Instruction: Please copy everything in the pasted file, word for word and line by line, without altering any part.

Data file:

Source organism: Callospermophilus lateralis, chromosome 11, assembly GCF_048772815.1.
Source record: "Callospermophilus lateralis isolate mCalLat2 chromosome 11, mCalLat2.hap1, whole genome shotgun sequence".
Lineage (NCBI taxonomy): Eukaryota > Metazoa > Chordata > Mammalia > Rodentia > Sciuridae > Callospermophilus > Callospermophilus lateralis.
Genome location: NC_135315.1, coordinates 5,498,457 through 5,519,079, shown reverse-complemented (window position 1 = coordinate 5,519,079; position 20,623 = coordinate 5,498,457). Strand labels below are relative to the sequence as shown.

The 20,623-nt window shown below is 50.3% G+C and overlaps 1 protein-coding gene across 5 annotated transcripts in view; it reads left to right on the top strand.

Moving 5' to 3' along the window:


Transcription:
Source organism: Callospermophilus lateralis, chromosome 11, assembly GCF_048772815.1.
Source record: "Callospermophilus lateralis isolate mCalLat2 chromosome 11, mCalLat2.hap1, whole genome shotgun sequence".
Lineage (NCBI taxonomy): Eukaryota > Metazoa > Chordata > Mammalia > Rodentia > Sciuridae > Callospermophilus > Callospermophilus lateralis.
Genome location: NC_135315.1, coordinates 5,498,457 through 5,519,079, shown reverse-complemented (window position 1 = coordinate 5,519,079; position 20,623 = coordinate 5,498,457). Strand labels below are relative to the sequence as shown.

The 20,623-nt window shown below is 50.3% G+C and overlaps 1 protein-coding gene across 5 annotated transcripts in view; it reads left to right on the top strand.

Moving 5' to 3' along the window: